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Controlling Part 3

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Controlling Part 3
Controlling Part 3

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Video: Controlling Part 3
Video: Terry Controlling: Part 3 - The Raid 2023, June

Before we can determine the overhead surcharge rate and other key figures, the annual operating capacity must first be known.

The productive hours worked in the painting trade serve as a yardstick for capacity. In companies that have a digital time recording system, these hours can be determined very precisely. If time recording is not available, additional calculations are required.

The following explanations refer to a practical example with the following core workforce:

· 1 entrepreneur

· 6 journeyman

· 1 apprentice

In addition, temporary workers and unproductive temporary workers are temporarily employed.

Productive journeyman lessons

To determine the productive journeyman, the average number of employees per year must be determined. Only employees who are temporarily employed are only to be expected on a pro rata basis, whereby a value of 0.08 journeyman can be expected for a fully employed month. In addition, the average daily working time in relation to the entire employment period must be determined. Finally, you need a journeyman's average productive working days in a year. The following applies to the practical example:

· Average journeyman: 6.00 people

Daily working hours 8.0 hours / day

Average productive working days 210.0 day / year

Total hours journeyman 10,080.0 hours / year

The total hours determined by the journeyman are not always the actually productively worked time. Depending on the company organization and order structure, the following unproductive times may occur if they are remunerated as working hours:

· Material procurement and provision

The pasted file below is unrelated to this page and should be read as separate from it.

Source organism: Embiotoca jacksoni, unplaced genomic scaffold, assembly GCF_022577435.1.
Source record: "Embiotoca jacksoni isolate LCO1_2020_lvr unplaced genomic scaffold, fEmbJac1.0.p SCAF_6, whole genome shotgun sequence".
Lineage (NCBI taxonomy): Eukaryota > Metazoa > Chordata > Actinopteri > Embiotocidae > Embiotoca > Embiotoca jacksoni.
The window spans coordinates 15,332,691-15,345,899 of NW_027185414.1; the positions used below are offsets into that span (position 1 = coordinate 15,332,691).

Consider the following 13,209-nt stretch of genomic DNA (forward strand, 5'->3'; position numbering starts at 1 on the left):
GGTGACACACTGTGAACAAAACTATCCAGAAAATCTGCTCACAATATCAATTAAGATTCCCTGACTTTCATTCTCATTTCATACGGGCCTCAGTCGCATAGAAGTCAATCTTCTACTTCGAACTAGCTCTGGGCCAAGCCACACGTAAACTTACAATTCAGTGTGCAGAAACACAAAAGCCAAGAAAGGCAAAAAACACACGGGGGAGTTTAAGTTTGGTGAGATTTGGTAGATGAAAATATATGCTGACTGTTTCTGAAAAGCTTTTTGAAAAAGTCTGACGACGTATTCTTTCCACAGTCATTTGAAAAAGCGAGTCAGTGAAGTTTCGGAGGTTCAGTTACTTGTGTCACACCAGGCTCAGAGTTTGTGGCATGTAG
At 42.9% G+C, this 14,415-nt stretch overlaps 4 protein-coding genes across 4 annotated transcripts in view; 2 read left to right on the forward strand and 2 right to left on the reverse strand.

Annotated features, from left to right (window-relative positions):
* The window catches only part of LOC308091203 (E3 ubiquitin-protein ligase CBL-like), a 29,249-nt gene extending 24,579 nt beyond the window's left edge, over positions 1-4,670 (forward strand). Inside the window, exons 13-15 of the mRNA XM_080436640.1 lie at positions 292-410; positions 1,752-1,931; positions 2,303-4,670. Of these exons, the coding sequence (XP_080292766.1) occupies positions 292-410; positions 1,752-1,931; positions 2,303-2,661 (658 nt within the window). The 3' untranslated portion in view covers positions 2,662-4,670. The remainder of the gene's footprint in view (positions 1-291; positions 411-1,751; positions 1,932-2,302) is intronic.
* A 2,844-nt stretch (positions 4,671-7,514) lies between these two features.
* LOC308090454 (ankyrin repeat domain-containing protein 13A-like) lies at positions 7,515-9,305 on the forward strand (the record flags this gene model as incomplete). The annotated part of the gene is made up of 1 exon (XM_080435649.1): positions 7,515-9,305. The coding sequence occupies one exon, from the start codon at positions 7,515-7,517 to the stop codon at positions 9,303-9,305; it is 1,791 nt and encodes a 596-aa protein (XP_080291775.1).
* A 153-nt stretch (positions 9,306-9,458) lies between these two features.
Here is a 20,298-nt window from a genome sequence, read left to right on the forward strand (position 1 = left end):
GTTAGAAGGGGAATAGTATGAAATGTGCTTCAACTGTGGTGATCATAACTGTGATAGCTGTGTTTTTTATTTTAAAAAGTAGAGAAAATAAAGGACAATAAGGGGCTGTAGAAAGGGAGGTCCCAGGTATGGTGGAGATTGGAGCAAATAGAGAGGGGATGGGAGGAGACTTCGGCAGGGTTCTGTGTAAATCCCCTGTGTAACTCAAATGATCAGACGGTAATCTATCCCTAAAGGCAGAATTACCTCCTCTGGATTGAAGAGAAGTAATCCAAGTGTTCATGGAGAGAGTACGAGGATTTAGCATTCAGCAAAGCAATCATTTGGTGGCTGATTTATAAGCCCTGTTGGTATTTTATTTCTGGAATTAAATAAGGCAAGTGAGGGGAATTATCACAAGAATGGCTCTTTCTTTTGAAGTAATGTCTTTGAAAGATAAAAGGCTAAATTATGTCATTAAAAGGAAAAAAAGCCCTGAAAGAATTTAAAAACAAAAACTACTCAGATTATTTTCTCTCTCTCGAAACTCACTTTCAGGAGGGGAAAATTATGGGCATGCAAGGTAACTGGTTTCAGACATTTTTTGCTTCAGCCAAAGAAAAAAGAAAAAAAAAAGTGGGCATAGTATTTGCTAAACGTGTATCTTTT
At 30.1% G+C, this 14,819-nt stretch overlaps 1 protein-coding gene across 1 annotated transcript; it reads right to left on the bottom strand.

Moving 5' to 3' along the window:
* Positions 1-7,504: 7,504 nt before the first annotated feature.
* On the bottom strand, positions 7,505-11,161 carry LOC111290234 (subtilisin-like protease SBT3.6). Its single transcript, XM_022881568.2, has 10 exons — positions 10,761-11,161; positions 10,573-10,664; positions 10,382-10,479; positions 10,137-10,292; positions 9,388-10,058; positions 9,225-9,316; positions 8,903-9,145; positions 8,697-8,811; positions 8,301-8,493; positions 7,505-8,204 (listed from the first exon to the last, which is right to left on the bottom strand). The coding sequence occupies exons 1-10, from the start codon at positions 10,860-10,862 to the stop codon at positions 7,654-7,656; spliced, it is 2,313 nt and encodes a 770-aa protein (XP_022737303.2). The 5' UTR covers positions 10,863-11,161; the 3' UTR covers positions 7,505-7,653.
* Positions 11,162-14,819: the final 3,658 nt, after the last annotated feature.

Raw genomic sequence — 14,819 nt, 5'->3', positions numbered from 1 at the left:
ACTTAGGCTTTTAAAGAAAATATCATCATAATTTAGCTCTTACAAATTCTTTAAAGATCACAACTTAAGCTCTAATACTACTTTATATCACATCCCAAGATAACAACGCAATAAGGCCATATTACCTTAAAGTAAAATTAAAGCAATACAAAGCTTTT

· Trips to and from the construction site

· Change of construction site outside of breaks

· Training

· Meetings with customers and architects

· Site correspondence and measurements

· Reworking.

If, in our example operation, an average of 0.80 hours per day is used for these unproductive times, this corresponds to an unproductive share of 10 percent with a daily working time of 8 hours. The directly billable journeyman's hours are then as follows:

Total hours of 10,080 hours / year x 90 percent = 9,072 hours / year

Productive temporary help

The productive hours for the entrepreneur and for productive helpers are determined on the basis of records or simply estimated. These hours are added to the journeyman's hours.

Commercial apprentices work productively on the provision of services. A division into a productive and an unproductive wage component is therefore necessary. The productive share of a trainee depends on the apprenticeship year, the individual performance and the operational commitment. Compared to a skilled worker, the productive share is usually between 35 percent and 65 percent.

In the practical example it is assumed that apprentices are only available to the company on average for 30 weeks a year due to absenteeism (vocational school, inter-company training, vacation, holidays and illness). With a weekly working time of 40 hours, this results in a gross attendance time of 1,200 hours per year. If this time is multiplied by the power factor of 50 percent, this corresponds to a productive, journeyman's equivalent time of 600 hours a year.